• Inform your local ambulance service
• Decide whether it will be stored in a cabinet or free to open by anyone.
Giving the emergency services as much information as possible in the event of an emergency will speed up the life saving process. Defibrillators can be used by anyone, not just medical professionals however, it is important to remember that when the emergency services arrive, they need to be given as much information as possible.
Ensuring the AED is in an easy to reach location and that the emergency services can easily reach you is another important factor to consider. Having your own trained response team is also a great way to make sure staff have the adequate training, ready to use the defibrillator should they need to. Knowing how many staff are trained on each shift can also make the process much smoother.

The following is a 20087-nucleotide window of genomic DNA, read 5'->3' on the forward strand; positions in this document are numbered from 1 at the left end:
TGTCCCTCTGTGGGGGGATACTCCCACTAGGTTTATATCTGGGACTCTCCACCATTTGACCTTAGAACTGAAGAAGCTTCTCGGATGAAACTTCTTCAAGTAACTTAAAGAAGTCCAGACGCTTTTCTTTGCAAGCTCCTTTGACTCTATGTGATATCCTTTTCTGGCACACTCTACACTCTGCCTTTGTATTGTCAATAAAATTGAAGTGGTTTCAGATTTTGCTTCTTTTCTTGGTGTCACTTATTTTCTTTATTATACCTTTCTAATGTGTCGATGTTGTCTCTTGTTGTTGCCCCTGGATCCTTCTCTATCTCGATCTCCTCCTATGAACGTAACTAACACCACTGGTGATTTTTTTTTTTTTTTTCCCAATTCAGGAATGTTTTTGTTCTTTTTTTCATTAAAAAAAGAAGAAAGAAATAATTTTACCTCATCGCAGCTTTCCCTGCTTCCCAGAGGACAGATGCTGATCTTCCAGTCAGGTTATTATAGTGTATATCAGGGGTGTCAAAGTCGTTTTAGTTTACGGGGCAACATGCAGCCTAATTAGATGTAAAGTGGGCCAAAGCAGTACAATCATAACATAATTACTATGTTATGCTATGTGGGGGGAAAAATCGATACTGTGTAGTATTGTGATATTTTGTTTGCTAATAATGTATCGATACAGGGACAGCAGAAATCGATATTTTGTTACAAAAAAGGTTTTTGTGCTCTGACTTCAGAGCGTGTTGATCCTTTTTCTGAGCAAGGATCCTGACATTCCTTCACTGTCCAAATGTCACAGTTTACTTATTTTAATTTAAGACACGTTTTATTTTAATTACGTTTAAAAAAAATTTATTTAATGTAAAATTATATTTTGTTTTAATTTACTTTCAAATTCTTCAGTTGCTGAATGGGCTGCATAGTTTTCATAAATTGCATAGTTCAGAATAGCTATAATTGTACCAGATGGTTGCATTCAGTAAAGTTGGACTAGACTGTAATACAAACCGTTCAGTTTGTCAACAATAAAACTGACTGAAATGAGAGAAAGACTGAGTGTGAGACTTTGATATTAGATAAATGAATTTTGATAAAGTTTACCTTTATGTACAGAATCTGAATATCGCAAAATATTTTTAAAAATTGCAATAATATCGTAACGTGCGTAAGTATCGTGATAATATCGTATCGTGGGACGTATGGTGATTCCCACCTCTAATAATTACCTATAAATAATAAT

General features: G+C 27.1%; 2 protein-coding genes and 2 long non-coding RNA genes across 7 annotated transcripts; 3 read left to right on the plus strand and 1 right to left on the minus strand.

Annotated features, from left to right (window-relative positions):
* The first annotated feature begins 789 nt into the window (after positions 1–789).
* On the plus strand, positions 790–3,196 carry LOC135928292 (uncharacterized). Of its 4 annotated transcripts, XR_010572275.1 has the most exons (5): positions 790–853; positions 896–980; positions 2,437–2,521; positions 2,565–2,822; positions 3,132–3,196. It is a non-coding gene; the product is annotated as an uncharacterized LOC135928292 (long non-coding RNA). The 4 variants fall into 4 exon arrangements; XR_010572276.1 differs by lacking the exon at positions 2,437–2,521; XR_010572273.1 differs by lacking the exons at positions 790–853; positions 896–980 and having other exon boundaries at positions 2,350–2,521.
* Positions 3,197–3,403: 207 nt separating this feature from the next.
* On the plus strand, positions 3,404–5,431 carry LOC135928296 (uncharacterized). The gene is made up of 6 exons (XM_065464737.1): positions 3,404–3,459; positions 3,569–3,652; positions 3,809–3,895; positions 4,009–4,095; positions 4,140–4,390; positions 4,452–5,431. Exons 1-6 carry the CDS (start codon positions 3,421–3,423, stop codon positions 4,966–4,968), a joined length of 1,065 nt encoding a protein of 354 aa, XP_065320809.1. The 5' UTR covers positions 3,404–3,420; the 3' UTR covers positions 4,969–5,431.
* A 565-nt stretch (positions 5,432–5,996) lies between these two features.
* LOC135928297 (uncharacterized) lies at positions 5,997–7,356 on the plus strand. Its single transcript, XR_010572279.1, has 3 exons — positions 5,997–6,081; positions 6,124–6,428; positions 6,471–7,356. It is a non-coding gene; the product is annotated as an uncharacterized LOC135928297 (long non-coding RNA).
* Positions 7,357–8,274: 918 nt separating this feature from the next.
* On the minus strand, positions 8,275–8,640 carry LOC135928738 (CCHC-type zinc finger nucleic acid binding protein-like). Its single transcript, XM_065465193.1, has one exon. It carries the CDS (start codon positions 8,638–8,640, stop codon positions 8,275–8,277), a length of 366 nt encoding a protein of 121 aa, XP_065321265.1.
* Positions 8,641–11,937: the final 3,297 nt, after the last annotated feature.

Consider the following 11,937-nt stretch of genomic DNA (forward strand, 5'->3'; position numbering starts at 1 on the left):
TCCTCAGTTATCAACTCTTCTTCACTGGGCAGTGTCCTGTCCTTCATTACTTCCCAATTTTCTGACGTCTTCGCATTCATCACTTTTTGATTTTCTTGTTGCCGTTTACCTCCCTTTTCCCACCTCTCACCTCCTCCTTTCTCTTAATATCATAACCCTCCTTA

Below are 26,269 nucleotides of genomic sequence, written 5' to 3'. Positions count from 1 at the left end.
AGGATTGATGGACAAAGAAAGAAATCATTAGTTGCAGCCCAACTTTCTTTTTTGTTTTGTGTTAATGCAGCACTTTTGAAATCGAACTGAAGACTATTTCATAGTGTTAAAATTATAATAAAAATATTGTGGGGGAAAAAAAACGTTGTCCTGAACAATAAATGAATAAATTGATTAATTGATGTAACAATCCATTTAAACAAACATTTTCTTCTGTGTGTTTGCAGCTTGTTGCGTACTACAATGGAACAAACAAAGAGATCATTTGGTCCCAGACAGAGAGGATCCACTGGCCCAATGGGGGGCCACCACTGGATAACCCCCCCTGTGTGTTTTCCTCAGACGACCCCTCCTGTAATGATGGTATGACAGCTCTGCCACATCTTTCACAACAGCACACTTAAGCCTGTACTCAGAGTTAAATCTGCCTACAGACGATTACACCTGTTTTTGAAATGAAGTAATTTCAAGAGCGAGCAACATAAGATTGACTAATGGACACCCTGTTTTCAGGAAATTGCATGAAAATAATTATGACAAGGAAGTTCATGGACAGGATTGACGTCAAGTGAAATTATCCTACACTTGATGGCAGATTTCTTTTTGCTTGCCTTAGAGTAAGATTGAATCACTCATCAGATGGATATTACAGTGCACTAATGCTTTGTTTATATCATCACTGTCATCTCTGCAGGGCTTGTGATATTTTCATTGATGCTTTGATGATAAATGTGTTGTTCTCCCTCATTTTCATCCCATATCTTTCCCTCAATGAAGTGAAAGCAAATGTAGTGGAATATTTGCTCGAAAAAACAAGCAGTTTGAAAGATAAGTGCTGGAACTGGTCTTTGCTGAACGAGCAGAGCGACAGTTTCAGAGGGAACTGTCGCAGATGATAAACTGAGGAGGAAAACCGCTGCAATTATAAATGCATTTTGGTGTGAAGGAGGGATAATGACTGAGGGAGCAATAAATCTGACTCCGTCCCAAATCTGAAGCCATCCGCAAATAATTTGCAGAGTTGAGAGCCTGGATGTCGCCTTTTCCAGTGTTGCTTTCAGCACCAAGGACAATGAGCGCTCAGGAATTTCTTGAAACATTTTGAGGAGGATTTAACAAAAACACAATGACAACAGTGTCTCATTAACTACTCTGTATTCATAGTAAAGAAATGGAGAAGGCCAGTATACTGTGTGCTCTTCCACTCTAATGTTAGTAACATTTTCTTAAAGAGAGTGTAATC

Are the emergency services easily able to reach your on site location?:
Do you have a team of trained staff? Yes/No:
If ‘yes’ how many during each shift: Shift 1 / Shift 2 / Shift 3
How would your first aiders notify the emergency services in the case of an emergency?:
What does your site look like?
Studies have shown that over half of businesses do not have an AED on site, with two thirds of these being medium to large companies. Having an idea of the size of your work and premises will help identify the number of defibrillators that are potentially needed. This also includes taking into consideration the time it would typically take someone to collect the AED.
How many floors are there?:
How many outside storage areas do you have?: